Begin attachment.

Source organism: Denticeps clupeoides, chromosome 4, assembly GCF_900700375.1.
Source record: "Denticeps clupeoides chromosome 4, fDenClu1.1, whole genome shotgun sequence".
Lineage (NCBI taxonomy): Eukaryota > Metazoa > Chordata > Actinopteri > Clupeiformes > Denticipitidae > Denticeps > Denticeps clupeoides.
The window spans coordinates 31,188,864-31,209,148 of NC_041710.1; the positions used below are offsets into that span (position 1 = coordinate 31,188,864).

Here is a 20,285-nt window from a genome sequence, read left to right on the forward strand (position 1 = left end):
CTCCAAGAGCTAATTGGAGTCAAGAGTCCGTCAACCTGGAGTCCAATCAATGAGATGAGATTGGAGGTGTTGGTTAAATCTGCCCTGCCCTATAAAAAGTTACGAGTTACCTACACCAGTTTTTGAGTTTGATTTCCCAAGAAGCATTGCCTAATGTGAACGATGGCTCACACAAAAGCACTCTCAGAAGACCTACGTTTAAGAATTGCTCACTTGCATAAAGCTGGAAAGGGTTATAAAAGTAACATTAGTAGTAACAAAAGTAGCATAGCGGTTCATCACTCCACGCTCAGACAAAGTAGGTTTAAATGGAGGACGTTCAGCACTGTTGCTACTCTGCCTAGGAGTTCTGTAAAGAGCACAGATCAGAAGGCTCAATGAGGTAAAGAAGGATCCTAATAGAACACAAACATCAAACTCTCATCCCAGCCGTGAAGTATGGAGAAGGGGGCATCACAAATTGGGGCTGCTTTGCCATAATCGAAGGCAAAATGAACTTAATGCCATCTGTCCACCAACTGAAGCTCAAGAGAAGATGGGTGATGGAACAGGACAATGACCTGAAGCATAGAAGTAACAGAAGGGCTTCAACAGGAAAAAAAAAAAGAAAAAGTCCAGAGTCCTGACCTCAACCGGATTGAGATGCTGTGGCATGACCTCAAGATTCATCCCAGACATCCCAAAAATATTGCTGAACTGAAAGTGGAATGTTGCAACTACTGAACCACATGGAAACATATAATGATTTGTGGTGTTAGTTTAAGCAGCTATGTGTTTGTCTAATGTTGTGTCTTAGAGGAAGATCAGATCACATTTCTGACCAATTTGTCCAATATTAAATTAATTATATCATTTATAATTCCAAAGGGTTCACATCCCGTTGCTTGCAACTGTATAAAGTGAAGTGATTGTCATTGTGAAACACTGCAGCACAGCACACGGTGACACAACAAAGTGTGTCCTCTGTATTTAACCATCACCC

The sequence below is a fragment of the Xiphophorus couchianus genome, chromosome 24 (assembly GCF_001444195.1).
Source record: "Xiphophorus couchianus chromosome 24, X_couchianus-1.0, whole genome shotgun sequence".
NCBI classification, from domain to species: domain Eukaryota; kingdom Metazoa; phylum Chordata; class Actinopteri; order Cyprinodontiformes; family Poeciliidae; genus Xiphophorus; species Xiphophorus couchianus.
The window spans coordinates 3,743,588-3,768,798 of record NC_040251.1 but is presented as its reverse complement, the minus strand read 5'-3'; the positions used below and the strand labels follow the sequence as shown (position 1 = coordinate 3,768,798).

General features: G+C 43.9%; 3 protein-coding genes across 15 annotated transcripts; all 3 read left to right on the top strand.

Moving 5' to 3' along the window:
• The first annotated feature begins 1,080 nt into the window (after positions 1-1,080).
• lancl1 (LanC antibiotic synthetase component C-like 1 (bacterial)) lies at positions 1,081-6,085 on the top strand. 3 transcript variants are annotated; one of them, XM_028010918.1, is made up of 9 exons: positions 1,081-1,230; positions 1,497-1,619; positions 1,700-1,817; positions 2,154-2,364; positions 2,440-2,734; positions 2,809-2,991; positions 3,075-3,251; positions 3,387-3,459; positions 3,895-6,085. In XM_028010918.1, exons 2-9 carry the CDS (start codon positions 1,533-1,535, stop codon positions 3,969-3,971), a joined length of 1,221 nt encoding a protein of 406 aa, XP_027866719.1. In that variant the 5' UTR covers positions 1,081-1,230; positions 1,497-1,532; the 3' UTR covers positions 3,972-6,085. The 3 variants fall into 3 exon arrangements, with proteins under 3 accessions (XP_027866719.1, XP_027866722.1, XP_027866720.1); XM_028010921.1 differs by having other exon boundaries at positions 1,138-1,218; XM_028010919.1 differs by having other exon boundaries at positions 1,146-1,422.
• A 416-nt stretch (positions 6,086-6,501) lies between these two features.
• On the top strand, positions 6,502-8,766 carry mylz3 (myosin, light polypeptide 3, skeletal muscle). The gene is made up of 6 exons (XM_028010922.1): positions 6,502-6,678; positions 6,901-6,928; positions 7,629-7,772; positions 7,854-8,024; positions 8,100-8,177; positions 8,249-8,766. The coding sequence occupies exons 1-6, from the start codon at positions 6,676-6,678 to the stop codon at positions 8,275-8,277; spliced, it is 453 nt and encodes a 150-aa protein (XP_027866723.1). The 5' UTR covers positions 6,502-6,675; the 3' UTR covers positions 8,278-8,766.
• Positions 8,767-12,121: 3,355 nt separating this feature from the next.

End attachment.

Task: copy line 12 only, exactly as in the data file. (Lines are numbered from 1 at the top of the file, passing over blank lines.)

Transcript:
Moving 5' to 3' along the window: